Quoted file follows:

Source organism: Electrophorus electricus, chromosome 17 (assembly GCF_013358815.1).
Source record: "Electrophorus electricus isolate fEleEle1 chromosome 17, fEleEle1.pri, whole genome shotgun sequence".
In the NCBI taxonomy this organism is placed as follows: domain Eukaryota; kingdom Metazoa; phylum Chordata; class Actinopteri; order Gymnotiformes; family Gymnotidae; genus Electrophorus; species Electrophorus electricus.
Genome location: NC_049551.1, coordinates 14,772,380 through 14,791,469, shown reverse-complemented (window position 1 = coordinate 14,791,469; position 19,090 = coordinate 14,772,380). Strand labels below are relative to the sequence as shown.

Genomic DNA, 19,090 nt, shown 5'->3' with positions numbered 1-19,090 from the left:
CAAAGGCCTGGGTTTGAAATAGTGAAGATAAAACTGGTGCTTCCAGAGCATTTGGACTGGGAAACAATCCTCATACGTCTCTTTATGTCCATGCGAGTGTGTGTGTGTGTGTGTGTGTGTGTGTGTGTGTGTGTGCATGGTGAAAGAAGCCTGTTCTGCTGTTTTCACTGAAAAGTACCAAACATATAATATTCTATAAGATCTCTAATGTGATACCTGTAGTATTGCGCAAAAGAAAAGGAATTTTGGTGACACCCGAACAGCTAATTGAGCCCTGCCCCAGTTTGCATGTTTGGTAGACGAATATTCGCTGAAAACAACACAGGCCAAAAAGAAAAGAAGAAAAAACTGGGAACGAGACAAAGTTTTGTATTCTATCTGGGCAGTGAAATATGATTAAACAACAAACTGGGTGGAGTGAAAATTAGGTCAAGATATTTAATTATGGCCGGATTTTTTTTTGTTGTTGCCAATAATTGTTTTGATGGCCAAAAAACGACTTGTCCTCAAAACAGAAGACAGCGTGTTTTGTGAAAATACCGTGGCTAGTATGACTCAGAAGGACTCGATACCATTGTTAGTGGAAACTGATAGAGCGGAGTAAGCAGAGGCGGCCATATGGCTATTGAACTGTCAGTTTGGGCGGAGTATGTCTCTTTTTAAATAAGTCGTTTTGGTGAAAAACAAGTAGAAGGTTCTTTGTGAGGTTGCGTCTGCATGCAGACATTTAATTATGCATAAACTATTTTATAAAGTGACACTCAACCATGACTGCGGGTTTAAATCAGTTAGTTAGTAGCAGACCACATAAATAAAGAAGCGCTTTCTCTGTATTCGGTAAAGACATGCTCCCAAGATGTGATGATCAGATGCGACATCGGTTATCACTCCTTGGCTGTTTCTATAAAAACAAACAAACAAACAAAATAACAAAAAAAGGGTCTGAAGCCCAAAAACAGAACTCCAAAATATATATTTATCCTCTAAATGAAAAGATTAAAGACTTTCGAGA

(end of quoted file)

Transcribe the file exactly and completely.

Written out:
Source organism: Electrophorus electricus, chromosome 17 (assembly GCF_013358815.1).
Source record: "Electrophorus electricus isolate fEleEle1 chromosome 17, fEleEle1.pri, whole genome shotgun sequence".
In the NCBI taxonomy this organism is placed as follows: domain Eukaryota; kingdom Metazoa; phylum Chordata; class Actinopteri; order Gymnotiformes; family Gymnotidae; genus Electrophorus; species Electrophorus electricus.
Genome location: NC_049551.1, coordinates 14,772,380 through 14,791,469, shown reverse-complemented (window position 1 = coordinate 14,791,469; position 19,090 = coordinate 14,772,380). Strand labels below are relative to the sequence as shown.

Genomic DNA, 19,090 nt, shown 5'->3' with positions numbered 1-19,090 from the left:
CAAAGGCCTGGGTTTGAAATAGTGAAGATAAAACTGGTGCTTCCAGAGCATTTGGACTGGGAAACAATCCTCATACGTCTCTTTATGTCCATGCGAGTGTGTGTGTGTGTGTGTGTGTGTGTGTGTGTGTGTGTGCATGGTGAAAGAAGCCTGTTCTGCTGTTTTCACTGAAAAGTACCAAACATATAATATTCTATAAGATCTCTAATGTGATACCTGTAGTATTGCGCAAAAGAAAAGGAATTTTGGTGACACCCGAACAGCTAATTGAGCCCTGCCCCAGTTTGCATGTTTGGTAGACGAATATTCGCTGAAAACAACACAGGCCAAAAAGAAAAGAAGAAAAAACTGGGAACGAGACAAAGTTTTGTATTCTATCTGGGCAGTGAAATATGATTAAACAACAAACTGGGTGGAGTGAAAATTAGGTCAAGATATTTAATTATGGCCGGATTTTTTTTTGTTGTTGCCAATAATTGTTTTGATGGCCAAAAAACGACTTGTCCTCAAAACAGAAGACAGCGTGTTTTGTGAAAATACCGTGGCTAGTATGACTCAGAAGGACTCGATACCATTGTTAGTGGAAACTGATAGAGCGGAGTAAGCAGAGGCGGCCATATGGCTATTGAACTGTCAGTTTGGGCGGAGTATGTCTCTTTTTAAATAAGTCGTTTTGGTGAAAAACAAGTAGAAGGTTCTTTGTGAGGTTGCGTCTGCATGCAGACATTTAATTATGCATAAACTATTTTATAAAGTGACACTCAACCATGACTGCGGGTTTAAATCAGTTAGTTAGTAGCAGACCACATAAATAAAGAAGCGCTTTCTCTGTATTCGGTAAAGACATGCTCCCAAGATGTGATGATCAGATGCGACATCGGTTATCACTCCTTGGCTGTTTCTATAAAAACAAACAAACAAACAAAATAACAAAAAAAGGGTCTGAAGCCCAAAAACAGAACTCCAAAATATATATTTATCCTCTAAATGAAAAGATTAAAGACTTTCGAGA